Everybody has seen holograms, on a bank note, a passport or in Star Wars. Holography is a powerful technique of photography of a light field without a lens for 3D imaging and display. Now, scientists at the Max-Planck Institute of Quantum Optics move holography forward by implementing it with optical frequency combs. Thousands of holograms over all colours of the rainbow can be recorded. By digital processing, each hologram provides a 3-dimensional image of the scene, where the focusing distance can be chosen at will. Combining all these holograms renders the geometrical shape of the 3-dimensional object with very high precision and without ambiguity. At the same time, other diagnostics can be performed by the frequency combs: hyperspectral three-dimensional imaging with high spectral resolving power, with molecule-selective spectroscopy of a cloud of ammonia vapour.
An optical frequency comb generator emits a regular train of short laser pulses. The spectrum consists of a large number of precisely equally spaced sharp spectral comb lines. Such frequency combs have made it possible to count the wiggles of a light wave with high precision. Theodor Hänsch, head of the Laser Spectroscopy Division at the MPQ, has shared the 2005 Nobel Prize in physics for this invention. Later on, in the technique of “dual-comb spectroscopy” developed at MPQ in the group of Nathalie Picqué, all the spectral lines of a frequency comb have been used to interrogate a sample simultaneously over a broad spectral range, and the comb lines of a second laser with slightly different spacing interfere on a fast photodetector for read-out.
The new imaging method of “hyperspectral digital holography” extends the same interference method to holographic imaging. “The setup appears deceptively simple. It only uses two comb generators of slightly different pulse repetition rates, a partly transmitting beam-splitting mirror and a fast digital camera sensor without lens”, explains post-doctoral researcher Edoardo Vicentini. A 3D object is illuminated by one of the pulse trains, and the scattered light is directed by the beam-splitter onto the camera sensor. The second pulse train is directed onto the same sensor as a reference beam. The camera registers a spatial interference pattern that changes with time, since the two lasers emit their pulses with a varying time separation. A computer calculates the radiofrequency spectrum of the interference signal for each pixel. These spectra are combined in a stack of digital holograms (see image), one amplitude and phase hologram for each comb line.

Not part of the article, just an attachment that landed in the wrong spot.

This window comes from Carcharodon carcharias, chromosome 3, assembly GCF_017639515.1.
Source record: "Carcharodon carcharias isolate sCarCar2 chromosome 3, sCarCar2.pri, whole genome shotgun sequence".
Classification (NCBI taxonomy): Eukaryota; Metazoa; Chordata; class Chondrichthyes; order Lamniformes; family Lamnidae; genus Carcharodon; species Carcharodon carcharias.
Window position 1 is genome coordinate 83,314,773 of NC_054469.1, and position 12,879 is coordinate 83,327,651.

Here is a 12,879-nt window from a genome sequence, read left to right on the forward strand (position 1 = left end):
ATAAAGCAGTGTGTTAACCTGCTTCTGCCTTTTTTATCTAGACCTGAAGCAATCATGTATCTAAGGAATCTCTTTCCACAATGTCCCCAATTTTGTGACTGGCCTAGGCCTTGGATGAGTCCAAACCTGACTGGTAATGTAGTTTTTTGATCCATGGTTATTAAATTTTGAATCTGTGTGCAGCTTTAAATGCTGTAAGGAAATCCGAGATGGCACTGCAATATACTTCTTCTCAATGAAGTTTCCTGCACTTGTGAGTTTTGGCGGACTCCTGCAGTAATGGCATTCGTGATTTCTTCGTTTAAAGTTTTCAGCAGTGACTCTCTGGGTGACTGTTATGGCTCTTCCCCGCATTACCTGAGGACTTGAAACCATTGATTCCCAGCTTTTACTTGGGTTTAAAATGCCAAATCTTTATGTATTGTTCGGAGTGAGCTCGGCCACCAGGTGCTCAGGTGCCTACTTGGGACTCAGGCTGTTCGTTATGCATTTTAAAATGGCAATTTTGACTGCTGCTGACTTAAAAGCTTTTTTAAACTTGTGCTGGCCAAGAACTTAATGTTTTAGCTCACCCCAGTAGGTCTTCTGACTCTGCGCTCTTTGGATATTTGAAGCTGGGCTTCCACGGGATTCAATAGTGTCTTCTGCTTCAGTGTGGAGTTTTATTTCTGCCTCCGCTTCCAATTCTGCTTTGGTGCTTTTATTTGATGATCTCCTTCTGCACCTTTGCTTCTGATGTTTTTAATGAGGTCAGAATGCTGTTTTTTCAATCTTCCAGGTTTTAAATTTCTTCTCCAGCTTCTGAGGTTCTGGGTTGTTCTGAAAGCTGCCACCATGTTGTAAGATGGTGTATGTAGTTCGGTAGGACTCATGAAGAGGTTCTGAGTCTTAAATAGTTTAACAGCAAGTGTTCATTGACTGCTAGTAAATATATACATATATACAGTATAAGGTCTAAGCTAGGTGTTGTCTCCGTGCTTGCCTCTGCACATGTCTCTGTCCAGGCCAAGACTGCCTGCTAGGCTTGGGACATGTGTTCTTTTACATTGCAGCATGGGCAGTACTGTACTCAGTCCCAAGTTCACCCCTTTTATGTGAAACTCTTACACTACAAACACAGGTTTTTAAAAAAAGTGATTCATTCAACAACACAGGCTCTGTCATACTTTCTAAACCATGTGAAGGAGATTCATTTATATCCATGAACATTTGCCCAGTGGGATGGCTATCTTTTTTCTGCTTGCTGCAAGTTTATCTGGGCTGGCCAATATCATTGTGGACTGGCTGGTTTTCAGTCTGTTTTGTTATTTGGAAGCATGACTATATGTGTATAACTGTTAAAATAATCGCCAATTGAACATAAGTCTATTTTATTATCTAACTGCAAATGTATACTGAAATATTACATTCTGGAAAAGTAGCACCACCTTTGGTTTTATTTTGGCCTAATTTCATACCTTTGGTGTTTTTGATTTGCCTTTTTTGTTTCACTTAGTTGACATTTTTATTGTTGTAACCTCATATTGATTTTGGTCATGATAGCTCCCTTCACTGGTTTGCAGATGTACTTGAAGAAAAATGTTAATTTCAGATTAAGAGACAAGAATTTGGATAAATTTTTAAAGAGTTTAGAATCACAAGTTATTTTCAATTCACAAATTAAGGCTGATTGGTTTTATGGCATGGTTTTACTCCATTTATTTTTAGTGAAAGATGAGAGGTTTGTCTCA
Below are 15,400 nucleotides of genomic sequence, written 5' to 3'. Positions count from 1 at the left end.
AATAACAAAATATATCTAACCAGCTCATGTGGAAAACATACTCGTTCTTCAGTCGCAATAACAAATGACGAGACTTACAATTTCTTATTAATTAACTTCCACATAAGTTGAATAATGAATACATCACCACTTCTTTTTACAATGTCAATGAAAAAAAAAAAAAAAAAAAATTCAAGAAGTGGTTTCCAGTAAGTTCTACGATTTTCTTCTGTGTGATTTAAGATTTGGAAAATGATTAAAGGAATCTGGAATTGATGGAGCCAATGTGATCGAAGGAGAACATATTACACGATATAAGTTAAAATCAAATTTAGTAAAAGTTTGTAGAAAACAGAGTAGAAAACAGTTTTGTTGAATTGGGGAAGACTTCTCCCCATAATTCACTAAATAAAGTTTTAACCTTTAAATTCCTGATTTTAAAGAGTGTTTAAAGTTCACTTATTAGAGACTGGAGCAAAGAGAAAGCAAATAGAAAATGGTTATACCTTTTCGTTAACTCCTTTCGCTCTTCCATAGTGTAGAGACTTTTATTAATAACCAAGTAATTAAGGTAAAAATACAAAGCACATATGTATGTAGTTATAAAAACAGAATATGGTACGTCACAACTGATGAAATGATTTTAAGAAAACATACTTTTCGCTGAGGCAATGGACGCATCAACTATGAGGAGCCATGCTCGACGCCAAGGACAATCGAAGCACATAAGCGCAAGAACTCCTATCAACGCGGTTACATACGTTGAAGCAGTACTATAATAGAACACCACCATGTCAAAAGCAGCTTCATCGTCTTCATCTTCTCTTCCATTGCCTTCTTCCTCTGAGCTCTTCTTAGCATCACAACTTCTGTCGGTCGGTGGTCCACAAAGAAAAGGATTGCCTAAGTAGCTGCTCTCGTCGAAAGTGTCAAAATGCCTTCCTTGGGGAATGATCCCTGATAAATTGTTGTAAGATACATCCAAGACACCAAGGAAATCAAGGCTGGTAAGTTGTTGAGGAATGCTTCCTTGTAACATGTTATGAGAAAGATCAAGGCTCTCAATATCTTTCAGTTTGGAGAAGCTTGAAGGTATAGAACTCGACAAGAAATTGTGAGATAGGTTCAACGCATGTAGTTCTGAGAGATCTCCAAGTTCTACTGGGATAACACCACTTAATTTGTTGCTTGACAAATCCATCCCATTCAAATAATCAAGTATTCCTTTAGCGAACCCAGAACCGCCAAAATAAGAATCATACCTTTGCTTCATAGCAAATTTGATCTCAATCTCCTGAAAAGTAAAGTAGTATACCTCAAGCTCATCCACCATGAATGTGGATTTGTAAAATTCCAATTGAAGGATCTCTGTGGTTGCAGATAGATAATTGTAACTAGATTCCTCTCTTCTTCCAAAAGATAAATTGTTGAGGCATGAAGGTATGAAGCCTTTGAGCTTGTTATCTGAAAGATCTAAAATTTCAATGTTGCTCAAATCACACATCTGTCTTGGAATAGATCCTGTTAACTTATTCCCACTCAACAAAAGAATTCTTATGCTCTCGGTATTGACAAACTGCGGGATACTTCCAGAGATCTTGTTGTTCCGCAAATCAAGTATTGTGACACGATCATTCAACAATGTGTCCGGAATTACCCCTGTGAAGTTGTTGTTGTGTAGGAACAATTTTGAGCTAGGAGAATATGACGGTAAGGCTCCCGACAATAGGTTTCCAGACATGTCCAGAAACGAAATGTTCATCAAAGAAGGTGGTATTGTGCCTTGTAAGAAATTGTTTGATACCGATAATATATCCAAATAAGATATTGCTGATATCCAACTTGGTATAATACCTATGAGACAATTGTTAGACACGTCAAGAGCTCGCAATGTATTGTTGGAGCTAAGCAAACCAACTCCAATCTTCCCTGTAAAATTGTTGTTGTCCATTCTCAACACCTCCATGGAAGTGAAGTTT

In traditional holography, a fine interference pattern is recorded on film, and illumination of this hologram with a laser beam recreates the original wavefronts from the object by optical diffraction. In digital holography, the original scene is reconstructed by a computer program mimicking this process. In one of the reported experiments, two coins at different distances are used as objects. During digital reconstruction the focusing distance can be changed so that either of the coins appears in focus while the other appears blurred, as illustrated in the video. “I was thrilled when I got a Matlab program to work, that could produce our movie of reconstructed images rather quickly”, reports Theodor Hänsch. “However, with a faster camera of megapixel resolution, the amount of recorded data can become rather large so that data processing will become more challenging.” If the 3D object absorbs (or if an absorber is in the beam path), the reconstructed images also reveal its spectral absorption map, enabling identification and quantification. Dual-comb digital holography provides 4D information (3D spatial and spectral dimensions).
Nathalie Picqué, pioneer of dual-comb spectroscopy, concludes: “Dual-comb interferometers already produce breathtaking results in spectroscopy and in ranging. The unique combination of broad spectral bandwidth, long temporal coherence and multi-heterodyne read-out offers powerful new features to holography. Our technique is likely to conquer new frontiers in scan-free wavefront reconstruction and three-dimensional metrology. Further, it will be exciting to explore its potential for microscopy of biological samples.”